At Beem It, we believe life is too good to be interrupted by money. That’s why we’re on a mission to create better money moments for everyone.

Sure, splitting the bill 8 ways with people you barely know is a pain, but the mission to ‘create better money moments’ is really about transforming the paying for stuff from a negative experience to a positive one. Which, as we discussed is precisely the reason why Pay Wave increases the amount that you spend on your card.

Because these apps are trying to rebrand spending money let me give my woke mission statement translation:

At Beem It, We believe that life is too good for you to realise that your are actually spending your own money when you buy stuff. We’d like it to feel like something else — preferably a game or some other kind of addicting scenario filled with juicy, positive feedback loops that keep you hooked. We’re going to call these experiences ‘money moments’ & we want you to have as many of them as possible.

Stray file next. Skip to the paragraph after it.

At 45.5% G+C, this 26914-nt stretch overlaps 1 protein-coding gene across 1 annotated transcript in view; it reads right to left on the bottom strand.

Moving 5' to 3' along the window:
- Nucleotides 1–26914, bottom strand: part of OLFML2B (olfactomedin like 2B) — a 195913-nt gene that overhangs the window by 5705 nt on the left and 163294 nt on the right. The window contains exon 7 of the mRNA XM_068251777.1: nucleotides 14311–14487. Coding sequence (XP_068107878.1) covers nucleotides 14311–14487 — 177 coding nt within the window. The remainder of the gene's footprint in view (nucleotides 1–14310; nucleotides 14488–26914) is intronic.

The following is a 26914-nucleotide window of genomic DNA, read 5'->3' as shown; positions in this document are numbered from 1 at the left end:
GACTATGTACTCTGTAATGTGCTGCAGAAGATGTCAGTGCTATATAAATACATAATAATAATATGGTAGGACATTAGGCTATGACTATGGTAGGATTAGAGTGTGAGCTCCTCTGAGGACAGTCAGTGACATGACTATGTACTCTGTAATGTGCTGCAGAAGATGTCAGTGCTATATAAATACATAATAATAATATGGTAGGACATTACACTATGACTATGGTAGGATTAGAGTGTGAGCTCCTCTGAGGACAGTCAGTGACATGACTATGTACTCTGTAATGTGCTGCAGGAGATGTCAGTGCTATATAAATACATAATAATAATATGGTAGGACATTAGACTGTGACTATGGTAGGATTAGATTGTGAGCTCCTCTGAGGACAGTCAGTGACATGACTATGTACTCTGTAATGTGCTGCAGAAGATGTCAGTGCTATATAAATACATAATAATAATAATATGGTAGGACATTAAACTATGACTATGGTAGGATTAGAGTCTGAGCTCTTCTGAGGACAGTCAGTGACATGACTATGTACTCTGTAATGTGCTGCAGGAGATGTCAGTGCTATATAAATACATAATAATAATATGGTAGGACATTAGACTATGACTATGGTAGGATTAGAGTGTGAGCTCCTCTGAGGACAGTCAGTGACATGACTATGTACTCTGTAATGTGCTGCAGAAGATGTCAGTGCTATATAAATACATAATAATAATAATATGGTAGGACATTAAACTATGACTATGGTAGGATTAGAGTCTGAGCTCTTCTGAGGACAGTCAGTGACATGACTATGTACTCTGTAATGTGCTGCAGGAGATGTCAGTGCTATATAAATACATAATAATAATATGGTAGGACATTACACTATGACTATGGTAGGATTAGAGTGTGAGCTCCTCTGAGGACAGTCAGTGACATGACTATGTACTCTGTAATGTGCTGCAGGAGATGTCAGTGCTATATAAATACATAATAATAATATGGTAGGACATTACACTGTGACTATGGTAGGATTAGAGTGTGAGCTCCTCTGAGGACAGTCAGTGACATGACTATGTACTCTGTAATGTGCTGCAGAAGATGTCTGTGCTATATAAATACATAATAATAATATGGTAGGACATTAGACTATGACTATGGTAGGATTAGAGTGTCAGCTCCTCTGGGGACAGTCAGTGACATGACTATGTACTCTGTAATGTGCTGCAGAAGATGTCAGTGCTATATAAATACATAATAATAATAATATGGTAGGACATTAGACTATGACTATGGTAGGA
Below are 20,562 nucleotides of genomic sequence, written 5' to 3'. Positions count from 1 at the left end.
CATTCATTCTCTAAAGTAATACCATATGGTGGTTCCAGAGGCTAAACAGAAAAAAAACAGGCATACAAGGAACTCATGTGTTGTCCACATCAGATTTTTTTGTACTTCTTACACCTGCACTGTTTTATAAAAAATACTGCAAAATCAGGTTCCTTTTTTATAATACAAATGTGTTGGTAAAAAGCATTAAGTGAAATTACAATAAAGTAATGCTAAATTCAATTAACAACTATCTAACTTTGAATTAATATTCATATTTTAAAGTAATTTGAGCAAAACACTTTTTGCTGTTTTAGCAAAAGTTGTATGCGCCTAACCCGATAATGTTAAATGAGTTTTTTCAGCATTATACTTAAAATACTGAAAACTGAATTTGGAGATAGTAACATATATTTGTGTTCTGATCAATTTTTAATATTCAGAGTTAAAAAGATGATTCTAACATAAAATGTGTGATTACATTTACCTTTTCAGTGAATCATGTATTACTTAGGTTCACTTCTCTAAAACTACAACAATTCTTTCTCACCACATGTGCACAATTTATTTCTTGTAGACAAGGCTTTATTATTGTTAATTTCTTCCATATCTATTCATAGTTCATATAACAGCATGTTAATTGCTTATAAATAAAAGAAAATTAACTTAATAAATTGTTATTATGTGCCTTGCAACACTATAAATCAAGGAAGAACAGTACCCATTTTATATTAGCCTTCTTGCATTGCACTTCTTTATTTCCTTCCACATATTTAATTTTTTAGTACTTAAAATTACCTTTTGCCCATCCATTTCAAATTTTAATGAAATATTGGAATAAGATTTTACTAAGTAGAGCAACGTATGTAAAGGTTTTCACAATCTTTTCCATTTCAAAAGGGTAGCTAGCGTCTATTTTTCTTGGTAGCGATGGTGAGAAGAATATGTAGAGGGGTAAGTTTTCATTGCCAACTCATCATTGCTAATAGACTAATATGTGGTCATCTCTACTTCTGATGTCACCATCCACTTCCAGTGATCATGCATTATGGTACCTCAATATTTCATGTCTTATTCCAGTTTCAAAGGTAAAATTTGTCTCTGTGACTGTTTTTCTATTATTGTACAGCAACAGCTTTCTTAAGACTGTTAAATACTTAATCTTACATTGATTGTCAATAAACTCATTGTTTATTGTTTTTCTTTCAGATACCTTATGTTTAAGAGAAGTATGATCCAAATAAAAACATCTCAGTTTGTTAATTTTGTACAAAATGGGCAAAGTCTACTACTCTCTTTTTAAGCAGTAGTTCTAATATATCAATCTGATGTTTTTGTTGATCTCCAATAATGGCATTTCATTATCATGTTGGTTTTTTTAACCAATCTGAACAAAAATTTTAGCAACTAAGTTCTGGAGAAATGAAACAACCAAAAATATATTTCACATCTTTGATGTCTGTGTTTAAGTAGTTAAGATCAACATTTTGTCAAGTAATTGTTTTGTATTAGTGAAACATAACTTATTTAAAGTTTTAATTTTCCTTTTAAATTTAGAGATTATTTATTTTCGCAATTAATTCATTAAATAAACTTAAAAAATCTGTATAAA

Finch, a Beem It competitor app, even does away with the pretence a little more:

To make it a bit of fun, we’re combining data intelligence, behavioural psychology and gamification to present your financial world in a way you’ve never seen before.

Ie a system designed to make you spend more money — will probably make you spend more money? If these kinds of services are the trend, then the realtion ship that I have with money is going to be very different to the relatonship that others have with money

Banks Are so 2017, What Else You Got?

We’re about to welcome Australia’s first Digital Neobank (sounds cool already). It’s called Xinja & it might be a serious competitor to the big 4.

Watch this space, Xinja will be released when they get certified to become a bank.

They’re still trying to make money ‘fun’ but they do seem to be giving you actual control over your money in some cool ways like segmented savings goals, ‘Soft’ spend limits & pre-paid debit cards, thought some of these features may be locked into a paid premium version of the app.

We don’t know much except they raised a bunch of cash to fund themselves & they really, really can’t say anything until they officially launch — which is whenever they get certified to ‘conduct banking business’.

To The Neo Liberals Of The Group.

We have to recognise the counter argument to all this after all, aren’t the banks just acting as banks do? Doing banking things & going about their banky business? Allow me to strong man their argument for a moment.